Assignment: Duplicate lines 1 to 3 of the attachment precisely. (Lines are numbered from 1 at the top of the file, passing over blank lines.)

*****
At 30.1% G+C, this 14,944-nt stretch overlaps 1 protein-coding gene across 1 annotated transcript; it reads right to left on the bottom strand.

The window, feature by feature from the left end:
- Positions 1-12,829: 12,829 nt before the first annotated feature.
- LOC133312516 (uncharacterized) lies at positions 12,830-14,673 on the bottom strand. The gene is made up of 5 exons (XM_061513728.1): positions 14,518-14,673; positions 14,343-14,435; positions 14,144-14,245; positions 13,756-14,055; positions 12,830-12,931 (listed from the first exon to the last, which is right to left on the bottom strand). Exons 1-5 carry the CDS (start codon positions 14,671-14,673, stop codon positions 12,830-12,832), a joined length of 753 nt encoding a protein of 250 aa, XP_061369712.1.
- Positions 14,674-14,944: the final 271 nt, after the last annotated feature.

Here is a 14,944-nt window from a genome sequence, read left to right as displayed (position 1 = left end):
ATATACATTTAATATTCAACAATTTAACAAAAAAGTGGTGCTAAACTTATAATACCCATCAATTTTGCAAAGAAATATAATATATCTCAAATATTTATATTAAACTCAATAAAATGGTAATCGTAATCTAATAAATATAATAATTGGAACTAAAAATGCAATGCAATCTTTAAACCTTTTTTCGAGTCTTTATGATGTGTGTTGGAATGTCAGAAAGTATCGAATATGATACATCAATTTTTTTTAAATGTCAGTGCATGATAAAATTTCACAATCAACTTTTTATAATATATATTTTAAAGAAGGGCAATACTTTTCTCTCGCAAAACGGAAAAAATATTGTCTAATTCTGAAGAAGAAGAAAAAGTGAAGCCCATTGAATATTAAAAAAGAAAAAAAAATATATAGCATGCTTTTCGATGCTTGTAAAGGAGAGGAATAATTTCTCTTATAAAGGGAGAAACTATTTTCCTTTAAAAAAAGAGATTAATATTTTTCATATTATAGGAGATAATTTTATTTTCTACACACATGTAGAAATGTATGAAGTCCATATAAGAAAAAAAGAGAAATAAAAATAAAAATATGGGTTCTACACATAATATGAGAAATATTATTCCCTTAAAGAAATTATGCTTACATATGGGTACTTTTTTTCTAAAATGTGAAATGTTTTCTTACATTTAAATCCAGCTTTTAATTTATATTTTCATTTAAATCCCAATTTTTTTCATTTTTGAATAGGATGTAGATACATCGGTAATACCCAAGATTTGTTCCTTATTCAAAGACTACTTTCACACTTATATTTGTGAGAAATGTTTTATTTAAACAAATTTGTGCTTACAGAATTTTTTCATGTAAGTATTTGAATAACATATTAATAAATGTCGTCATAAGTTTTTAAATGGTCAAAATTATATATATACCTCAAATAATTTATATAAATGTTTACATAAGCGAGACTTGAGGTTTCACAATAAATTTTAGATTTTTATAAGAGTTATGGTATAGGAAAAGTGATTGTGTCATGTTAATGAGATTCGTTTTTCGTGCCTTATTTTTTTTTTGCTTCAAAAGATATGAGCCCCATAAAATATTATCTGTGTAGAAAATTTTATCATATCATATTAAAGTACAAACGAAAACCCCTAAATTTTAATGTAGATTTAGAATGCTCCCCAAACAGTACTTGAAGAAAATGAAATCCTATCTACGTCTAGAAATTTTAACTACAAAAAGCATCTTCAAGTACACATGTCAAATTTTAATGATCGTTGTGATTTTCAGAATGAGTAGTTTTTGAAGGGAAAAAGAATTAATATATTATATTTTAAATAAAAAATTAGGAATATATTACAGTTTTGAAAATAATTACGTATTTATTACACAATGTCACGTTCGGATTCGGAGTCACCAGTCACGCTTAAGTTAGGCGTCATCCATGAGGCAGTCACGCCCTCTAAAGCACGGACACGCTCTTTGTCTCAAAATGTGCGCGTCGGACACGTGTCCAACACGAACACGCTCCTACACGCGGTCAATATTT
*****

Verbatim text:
At 30.1% G+C, this 14,944-nt stretch overlaps 1 protein-coding gene across 1 annotated transcript; it reads right to left on the bottom strand.

The window, feature by feature from the left end:
- Positions 1-12,829: 12,829 nt before the first annotated feature.